Club News

Submerse Yourself in the Newest Programs

Love the ocean? Planning an upcoming tropical vacation? Take a dive with Prairie Life Fitness and learn how to SCUBA or snorkel! Skilled dive masters will accompany you on this incredible experience. Whether you wish to dive in a lake or the ocean, let us help you take the first steps toward your adventure! All equipment is provided and both classes are held 7:00-9:00 p.m. Spots are limited, so sign up today!

For more information contact jwolcott@prairielife.com

NEW! 25 Mile Swim Challenge

Whether you participate to engage in friendly competition or to challenge yourself to reach your fitness goals; try Prairie Life's 25 Mile Swim Challenge! Contest begins on November 1.

For more information contact jwolcott@prairielife.com

Prairie Life Swim Team

It's not too late to sign your kids up for swim team! Prairie Life's non-competitive swim team is a great way for kids to stay in shape, learn more about swimming, work on endurance, and refine stroke technique for Freestyle, Backstroke, Breaststroke and Butterfly. Classes meet three times a week Tuesdays & Thursdays 5:30-6:30 p.m. & Saturdays 10:00-11:30.

For more information contact jwolcott@prairielife.com
Club Newsletter

Managers Corner

Happy Boo'tiful October

As we write this, the air has just a tint of crisp coolness. The early days of fall when football fans are hosting warm-up tailgate parties in their driveways (it's okay, admit it, we've done it too) and even die-hard summer lovers are kinda-sorta ready for a change in season. It's those early days of fall when excitement is in the air!

The fall also brings about Breast Cancer Awareness Month, in October. First and foremost, our thoughts and support go out to any family, member or friend who is battling or knows someone who is going through this right now. At some point in our lives, most of us will know someone who will be affected in some way or another. Which is why awareness and early detection is crucial.

Remember back in August when Facebook was covered with videos of people taking the ALS ice bucket challenge? How many of us knew about ALS before then? Wouldn't it be wonderful if Breast Cancer Awareness goes viral and gets the same great attention? (Perhaps not with an ice bucket challenge...) But, what we should be asking ourselves is: what can we do to raise awareness? If you are active on social media, we advocate that your pages reflect your personality. Even a serious topic such as Breast Cancer Awareness can, and often, is successfully brought to the forefront (as proven by the ALS challenge) with genuine and humorous messages. What will you do?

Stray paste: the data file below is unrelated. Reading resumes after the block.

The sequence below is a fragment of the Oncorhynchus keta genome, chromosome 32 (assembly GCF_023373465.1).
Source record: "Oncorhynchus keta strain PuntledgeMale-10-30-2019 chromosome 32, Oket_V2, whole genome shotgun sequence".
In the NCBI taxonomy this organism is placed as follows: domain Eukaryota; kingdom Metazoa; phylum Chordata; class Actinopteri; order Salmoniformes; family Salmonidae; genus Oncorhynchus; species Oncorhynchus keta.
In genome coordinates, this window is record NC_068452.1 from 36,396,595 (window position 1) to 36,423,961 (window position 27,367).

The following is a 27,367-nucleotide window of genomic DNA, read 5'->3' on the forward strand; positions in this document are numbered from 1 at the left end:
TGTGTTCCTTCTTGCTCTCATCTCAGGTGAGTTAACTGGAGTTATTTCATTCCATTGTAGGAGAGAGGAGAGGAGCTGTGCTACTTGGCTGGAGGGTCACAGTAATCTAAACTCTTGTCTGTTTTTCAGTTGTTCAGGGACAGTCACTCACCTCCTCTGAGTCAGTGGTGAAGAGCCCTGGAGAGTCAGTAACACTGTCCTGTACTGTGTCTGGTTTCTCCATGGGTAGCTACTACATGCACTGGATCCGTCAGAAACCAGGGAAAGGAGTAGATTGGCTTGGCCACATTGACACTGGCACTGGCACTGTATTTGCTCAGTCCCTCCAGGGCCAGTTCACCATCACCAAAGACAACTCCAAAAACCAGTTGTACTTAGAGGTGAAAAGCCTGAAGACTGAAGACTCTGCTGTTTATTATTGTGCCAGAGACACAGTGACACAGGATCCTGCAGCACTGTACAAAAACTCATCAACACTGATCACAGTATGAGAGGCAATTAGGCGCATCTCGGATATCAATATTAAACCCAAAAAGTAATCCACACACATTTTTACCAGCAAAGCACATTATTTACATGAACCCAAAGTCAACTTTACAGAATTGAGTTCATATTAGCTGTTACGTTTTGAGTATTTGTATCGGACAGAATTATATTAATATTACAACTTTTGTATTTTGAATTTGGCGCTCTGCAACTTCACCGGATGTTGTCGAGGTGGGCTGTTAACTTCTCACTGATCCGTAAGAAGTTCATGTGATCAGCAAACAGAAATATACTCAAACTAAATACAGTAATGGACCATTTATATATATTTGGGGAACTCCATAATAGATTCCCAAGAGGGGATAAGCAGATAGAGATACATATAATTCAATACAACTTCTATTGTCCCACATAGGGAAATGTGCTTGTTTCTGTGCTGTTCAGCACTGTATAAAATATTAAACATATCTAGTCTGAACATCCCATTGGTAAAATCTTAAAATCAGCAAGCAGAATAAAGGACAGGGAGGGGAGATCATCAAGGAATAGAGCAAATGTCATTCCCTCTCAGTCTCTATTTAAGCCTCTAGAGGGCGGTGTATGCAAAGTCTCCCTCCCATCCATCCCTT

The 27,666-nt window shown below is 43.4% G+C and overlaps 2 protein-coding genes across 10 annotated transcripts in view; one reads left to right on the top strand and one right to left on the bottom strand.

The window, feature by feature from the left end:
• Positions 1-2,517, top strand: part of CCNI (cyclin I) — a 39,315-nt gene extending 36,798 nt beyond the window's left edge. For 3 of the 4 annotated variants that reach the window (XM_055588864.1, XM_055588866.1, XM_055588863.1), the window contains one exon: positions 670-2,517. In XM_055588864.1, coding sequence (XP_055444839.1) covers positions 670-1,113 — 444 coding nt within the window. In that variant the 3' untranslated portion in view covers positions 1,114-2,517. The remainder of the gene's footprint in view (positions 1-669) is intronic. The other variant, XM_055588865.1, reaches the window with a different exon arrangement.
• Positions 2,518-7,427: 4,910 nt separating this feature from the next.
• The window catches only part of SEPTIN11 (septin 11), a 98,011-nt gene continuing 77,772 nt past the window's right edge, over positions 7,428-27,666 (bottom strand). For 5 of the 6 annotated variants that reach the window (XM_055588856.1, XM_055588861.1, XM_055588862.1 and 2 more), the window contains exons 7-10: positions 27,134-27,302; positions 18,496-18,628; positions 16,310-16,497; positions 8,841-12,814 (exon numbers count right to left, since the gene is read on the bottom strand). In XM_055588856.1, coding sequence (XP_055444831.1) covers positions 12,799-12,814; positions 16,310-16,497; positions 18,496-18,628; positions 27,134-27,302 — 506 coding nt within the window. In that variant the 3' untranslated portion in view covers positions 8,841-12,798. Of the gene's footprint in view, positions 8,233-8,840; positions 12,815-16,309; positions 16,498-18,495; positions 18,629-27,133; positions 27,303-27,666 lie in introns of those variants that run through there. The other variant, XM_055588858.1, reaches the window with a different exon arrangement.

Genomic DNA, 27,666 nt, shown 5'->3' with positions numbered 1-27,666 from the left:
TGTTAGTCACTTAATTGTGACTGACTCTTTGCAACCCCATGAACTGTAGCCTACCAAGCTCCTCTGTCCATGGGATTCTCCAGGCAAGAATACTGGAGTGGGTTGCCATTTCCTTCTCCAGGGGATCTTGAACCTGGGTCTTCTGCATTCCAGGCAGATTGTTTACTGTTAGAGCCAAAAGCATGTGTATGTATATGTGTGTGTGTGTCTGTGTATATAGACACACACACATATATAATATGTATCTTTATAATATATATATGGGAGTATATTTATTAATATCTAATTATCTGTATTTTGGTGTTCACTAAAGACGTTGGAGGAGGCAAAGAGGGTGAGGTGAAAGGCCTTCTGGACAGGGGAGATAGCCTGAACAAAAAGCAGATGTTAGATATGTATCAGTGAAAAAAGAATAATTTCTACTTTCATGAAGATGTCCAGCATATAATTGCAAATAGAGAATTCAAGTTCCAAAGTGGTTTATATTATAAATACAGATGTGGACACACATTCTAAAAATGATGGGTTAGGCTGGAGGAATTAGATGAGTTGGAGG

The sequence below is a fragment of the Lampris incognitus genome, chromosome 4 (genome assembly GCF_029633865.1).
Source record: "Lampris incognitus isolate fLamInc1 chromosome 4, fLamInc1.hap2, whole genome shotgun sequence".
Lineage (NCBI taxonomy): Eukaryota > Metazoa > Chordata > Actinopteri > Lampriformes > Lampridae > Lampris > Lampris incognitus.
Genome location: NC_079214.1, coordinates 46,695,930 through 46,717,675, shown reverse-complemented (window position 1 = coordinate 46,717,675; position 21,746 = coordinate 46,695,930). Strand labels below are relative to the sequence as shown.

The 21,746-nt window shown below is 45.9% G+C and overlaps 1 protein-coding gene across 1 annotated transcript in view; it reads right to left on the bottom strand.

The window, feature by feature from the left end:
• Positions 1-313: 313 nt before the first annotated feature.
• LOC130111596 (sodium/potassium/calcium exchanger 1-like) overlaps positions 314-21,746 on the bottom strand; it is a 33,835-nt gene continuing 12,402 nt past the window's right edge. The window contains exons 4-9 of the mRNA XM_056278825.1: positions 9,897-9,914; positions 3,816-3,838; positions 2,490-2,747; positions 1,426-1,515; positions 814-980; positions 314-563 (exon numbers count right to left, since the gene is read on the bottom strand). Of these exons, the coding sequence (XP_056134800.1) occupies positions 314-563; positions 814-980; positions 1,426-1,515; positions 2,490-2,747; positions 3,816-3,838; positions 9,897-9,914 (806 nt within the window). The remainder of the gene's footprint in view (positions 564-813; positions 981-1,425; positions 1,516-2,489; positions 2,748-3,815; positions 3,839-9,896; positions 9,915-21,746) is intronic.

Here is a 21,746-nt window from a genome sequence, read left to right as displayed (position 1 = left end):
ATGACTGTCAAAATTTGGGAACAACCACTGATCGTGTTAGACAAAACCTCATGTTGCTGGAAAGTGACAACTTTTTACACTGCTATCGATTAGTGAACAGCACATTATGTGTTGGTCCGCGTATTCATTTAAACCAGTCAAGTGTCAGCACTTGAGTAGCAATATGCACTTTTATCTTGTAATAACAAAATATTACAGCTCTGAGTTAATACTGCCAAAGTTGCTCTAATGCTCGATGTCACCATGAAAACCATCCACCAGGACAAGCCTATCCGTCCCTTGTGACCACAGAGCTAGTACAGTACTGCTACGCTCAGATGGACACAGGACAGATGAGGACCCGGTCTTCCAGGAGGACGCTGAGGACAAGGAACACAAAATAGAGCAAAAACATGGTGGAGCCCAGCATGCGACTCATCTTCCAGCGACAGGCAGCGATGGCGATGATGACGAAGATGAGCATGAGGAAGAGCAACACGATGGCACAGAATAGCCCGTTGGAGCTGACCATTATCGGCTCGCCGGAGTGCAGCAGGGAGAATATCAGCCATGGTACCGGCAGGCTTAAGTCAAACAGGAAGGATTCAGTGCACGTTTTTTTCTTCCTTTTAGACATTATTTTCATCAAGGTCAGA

Don't miss our Halloween Party from 6pm to 8pm on Friday, October 24th! Ghosts and ghouls are all welcome!!!

Have a safe and spirited Halloween season, fitness lovers!

Debby Hudson, General Manager

Pinktober

It's October, and you know what that means. Yes, it's time to get your tricks and treats ready, but it's also time to spend some time thinking about the girls. And by girls, we mean your breasts.

You undoubtably know October is Breast Cancer Awareness month, but it bears repeating. Why? Because breast cancer is the second most common cancer in women. And because this disease affects so many women, it also affects the men in their lives too—husbands, fathers, sons and brothers. Breast cancer affects us all.

Early Detection is Key
About 1 in 8 women born today in the United States will get breast cancer at some point. According to the American Cancer Society, in 2014:

  • About 232,670 new cases of invasive breast cancer will be diagnosed in women

  • About 62,570 new cases of carcinoma in situ (CIS) will be diagnosed. (CIS is noninvasive and is the earliest form of breast cancer)

  • About 400,000 women will die from breast cancer

The good news is many women can survive breast cancer if it's found and treated early. Regular breast cancer screenings are the best way to detect cancer in its early stages. A mammogram, which is an X-ray image of the breast, can find a cancer lump before it can even be felt.

Women 40 and older should have a mammogram every year, but if you are younger than 40 and have a family history of breast cancer, your health care provider may recommend you begin screenings at a younger age.

Know Your Risk
Anyone can get breast cancer. Basically, if you're a woman, you can get breast cancer (sometimes, if you're a man, too). Although the causes are not fully known, age, gender and lifetime exposure to estrogen do seem to play a role. Some women have many known risk factors yet never develop breast cancer, while others have few known risk factors and do develop breast cancer. The biggest risk factor is simply being a woman (although men do account for about 1% of breast cancers in the United States). According to the Susan G. Komen Foundation, here are some risk factors you should be aware of:

  • The older a woman is, the more likely she is to get breast cancer

  • White women are more likely to get breast cancer than any other racial or ethnic group